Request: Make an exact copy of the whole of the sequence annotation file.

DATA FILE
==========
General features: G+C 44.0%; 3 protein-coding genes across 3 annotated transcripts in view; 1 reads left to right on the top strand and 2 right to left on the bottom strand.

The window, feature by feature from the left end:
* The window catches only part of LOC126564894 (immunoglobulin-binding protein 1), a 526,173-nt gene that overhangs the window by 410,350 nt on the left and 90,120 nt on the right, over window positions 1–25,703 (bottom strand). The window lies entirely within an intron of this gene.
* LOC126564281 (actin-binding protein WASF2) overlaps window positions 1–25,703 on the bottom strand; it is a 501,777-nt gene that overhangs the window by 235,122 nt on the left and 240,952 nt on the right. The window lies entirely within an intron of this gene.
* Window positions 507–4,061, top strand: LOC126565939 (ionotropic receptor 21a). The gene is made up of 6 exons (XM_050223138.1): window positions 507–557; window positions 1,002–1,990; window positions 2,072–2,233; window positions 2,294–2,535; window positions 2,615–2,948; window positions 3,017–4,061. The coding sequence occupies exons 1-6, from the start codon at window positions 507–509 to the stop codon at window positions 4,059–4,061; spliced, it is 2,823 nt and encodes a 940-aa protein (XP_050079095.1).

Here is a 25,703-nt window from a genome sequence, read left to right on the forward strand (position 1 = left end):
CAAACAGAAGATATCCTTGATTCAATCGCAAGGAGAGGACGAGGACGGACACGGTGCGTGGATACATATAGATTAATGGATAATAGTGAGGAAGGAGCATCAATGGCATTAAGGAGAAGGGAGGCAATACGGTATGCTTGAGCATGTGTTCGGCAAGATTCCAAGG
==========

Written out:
General features: G+C 44.0%; 3 protein-coding genes across 3 annotated transcripts in view; 1 reads left to right on the top strand and 2 right to left on the bottom strand.

The window, feature by feature from the left end:
* The window catches only part of LOC126564894 (immunoglobulin-binding protein 1), a 526,173-nt gene that overhangs the window by 410,350 nt on the left and 90,120 nt on the right, over window positions 1–25,703 (bottom strand). The window lies entirely within an intron of this gene.
* LOC126564281 (actin-binding protein WASF2) overlaps window positions 1–25,703 on the bottom strand; it is a 501,777-nt gene that overhangs the window by 235,122 nt on the left and 240,952 nt on the right. The window lies entirely within an intron of this gene.
* Window positions 507–4,061, top strand: LOC126565939 (ionotropic receptor 21a). The gene is made up of 6 exons (XM_050223138.1): window positions 507–557; window positions 1,002–1,990; window positions 2,072–2,233; window positions 2,294–2,535; window positions 2,615–2,948; window positions 3,017–4,061. The coding sequence occupies exons 1-6, from the start codon at window positions 507–509 to the stop codon at window positions 4,059–4,061; spliced, it is 2,823 nt and encodes a 940-aa protein (XP_050079095.1).

Here is a 25,703-nt window from a genome sequence, read left to right on the forward strand (position 1 = left end):
CAAACAGAAGATATCCTTGATTCAATCGCAAGGAGAGGACGAGGACGGACACGGTGCGTGGATACATATAGATTAATGGATAATAGTGAGGAAGGAGCATCAATGGCATTAAGGAGAAGGGAGGCAATACGGTATGCTTGAGCATGTGTTCGGCAAGATTCCAAGG